Greece is Still Open for Business, Despite Political Turmoil


Rhodes Harbor // (c) 2011 Wojsyl/

dpa, Berlin, July 19, 2011
By Tobias Schormann

July 19--RHODES, Greece -- Dennis Schladenbeck from the northern German city of Brunswick could not have expected his vacation to start out the way it did.

Instead of lying around on the beach of the island of Rhodes with his bride, the 31-year-old found himself stranded at the airport. Air traffic controllers in Greece were on strike to protest against the Athens government's austerity programme.

But now, Dennis is sitting next to the swimming pool of his holiday resort in Lindos on Rhodes, and there, he notices nothing of the Greeks' anger.

Noontime on the beach of Faliraki, a tourism area on Rhodes' eastern coast, and the sun is blazing and the sea is blue.

The man at the pedal-boat rental place has pulled a hat down over his face and is evidently taking a nap. Is everybody on strike here? It looks like it, the way everybody appears to be lying lazily around under the sun.

Real protests naturally are something else. At the end of June, as the Greek parliament was passing the controversial fiscal austerity plans, there were violent clashes in Athens, and there were nationwide strikes for two days. Flights were delayed and ferry boat services cancelled. But then?

"Nothing. Things here are the same as ever," says Guenther Sagener, a Berliner on holiday in Faliraki. A look at the town's streets shows that the buses are operating and the shops and restaurants are open.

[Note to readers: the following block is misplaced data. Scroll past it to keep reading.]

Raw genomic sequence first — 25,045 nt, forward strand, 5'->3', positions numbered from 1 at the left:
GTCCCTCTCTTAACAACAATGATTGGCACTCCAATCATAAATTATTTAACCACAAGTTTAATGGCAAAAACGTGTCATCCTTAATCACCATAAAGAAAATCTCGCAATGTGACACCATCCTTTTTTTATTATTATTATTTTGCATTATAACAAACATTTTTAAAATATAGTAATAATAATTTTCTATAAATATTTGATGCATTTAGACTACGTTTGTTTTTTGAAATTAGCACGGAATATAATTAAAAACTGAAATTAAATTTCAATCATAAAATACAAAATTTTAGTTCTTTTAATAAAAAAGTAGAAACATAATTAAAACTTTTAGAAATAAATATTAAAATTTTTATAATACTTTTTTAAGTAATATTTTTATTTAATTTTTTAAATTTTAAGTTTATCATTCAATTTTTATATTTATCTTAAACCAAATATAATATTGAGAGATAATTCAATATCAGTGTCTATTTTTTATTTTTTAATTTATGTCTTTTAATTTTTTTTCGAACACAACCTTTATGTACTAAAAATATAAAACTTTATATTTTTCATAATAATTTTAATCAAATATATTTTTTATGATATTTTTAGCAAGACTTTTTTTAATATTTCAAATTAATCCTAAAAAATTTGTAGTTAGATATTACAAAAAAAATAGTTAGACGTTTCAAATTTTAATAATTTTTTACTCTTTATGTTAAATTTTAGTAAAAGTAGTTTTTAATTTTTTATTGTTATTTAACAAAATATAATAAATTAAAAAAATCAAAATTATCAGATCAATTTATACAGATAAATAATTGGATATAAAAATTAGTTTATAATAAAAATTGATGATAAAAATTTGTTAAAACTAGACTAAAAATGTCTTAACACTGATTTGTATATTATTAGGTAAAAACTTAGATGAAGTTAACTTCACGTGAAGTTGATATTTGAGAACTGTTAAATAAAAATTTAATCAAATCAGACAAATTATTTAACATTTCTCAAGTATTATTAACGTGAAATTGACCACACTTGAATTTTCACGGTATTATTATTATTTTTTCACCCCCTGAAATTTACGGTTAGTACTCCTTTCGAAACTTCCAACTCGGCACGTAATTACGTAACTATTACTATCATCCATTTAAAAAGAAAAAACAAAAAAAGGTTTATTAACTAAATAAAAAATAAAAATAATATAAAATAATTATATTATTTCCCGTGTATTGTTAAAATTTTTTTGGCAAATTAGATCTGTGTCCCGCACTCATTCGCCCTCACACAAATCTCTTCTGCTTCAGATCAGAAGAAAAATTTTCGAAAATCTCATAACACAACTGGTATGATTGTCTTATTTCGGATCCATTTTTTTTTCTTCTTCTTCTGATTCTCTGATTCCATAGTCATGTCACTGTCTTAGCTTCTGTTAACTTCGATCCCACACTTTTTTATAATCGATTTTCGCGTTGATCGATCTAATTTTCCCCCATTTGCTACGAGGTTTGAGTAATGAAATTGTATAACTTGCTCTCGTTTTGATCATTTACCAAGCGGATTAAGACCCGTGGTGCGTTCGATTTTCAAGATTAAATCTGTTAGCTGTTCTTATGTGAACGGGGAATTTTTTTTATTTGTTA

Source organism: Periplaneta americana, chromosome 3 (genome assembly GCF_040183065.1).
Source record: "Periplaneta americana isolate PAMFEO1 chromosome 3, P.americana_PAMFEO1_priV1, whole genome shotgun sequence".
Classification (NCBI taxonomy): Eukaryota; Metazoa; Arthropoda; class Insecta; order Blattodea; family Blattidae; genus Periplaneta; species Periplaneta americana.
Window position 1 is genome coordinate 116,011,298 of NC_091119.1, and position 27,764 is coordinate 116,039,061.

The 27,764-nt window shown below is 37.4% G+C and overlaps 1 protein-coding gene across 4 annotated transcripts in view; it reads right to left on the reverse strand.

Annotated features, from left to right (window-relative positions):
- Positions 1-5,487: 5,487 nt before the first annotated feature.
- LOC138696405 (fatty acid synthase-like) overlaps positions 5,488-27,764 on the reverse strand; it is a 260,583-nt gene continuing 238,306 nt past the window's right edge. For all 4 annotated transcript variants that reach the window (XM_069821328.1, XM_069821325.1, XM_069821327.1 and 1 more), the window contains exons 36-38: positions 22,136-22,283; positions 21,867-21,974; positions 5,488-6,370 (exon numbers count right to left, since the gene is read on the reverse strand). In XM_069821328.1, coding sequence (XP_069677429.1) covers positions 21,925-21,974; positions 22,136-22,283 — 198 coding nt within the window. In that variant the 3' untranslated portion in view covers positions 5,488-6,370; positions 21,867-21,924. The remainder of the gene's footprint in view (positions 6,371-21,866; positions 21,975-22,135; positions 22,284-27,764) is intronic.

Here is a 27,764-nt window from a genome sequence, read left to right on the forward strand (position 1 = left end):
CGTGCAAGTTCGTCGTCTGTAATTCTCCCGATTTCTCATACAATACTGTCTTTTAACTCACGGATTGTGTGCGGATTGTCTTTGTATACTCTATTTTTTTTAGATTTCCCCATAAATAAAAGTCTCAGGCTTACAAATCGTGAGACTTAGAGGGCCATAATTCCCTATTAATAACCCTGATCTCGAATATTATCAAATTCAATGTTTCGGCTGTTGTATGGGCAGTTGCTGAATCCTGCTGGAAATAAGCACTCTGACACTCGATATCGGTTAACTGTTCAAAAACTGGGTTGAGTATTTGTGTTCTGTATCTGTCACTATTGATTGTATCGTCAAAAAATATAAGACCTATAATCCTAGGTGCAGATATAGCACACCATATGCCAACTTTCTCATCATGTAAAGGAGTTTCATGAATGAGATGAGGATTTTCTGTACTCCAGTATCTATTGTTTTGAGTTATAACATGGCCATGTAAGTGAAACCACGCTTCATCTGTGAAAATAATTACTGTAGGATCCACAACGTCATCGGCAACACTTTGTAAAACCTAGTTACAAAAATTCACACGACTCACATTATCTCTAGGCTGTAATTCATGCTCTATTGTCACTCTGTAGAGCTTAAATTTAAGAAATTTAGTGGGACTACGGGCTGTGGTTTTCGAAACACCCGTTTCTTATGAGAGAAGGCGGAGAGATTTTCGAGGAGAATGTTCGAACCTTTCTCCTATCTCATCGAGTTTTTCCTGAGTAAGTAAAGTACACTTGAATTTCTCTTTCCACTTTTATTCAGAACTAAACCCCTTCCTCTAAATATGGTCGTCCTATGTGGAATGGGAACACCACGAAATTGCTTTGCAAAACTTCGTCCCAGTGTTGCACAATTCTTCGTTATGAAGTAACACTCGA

Still, some people are uncertain about things. A Lindos hotel manager, Christos Palatinakos, for example tells how he received emails from vacationers who were worried about the scenes from Athens they were seeing on television.

But so far, no vacationer has let himself be scared off by the pictures from the capital. Any vacationer hoping that the hotels and beaches might be less crowded due to the political turmoil in Athens is bound to be disappointed.

And is some sort of going-out-of-business sale starting up in the vacation spots, with "Everything Must Go" signs posted?

Not a chance, says Sandra Weber, a vacationer from Regensburg, after a week-long holiday on Rhodes. In a bar, a cocktail is priced at a "special offer" of 3 euros (4 dollars). There's a shop which is offering a souvenir rebate -- buy five wristwatches, you get another one free. Going out of business sales are a lot different from this.

For many items vacationers must even pay more than they did before, holidaymaker Gisela Hense from Munich believes. She noticed that petrol has become really expensive.

Apparently this has been noticed by the Greek locals living on the holiday islands as well. One can see how many of them are having to save their money. "The restaurants are emptier," says Hense.

Hotel manager Christos Palatinakos says, "People simply don't have the money for eating out. They have to try to survive."

In vacation resorts like Faliraki one doesn't notice this so much. Here, the scene really only starts to take off late in the evening. The giant ferris wheel on the main road is illuminated, throbbing music is heard in the discos, and people are dancing on top of the tables.

Athens is far, far away and the motto seems to be: The party goes on. English, Italians, Russians and Germans crowd up to the bar.

And speaking of which, are the German tourists possible looked on askance? After all, it was Germany which within the European Union had taken a hardline stance about Greece's austerity efforts.

But Dennis Schladenbeck says he hasn't heard any offensive remarks.

"When you talk with the Greeks here you do notice that they're in a lousy mood. But as a German you're not going to be treated badly as a result."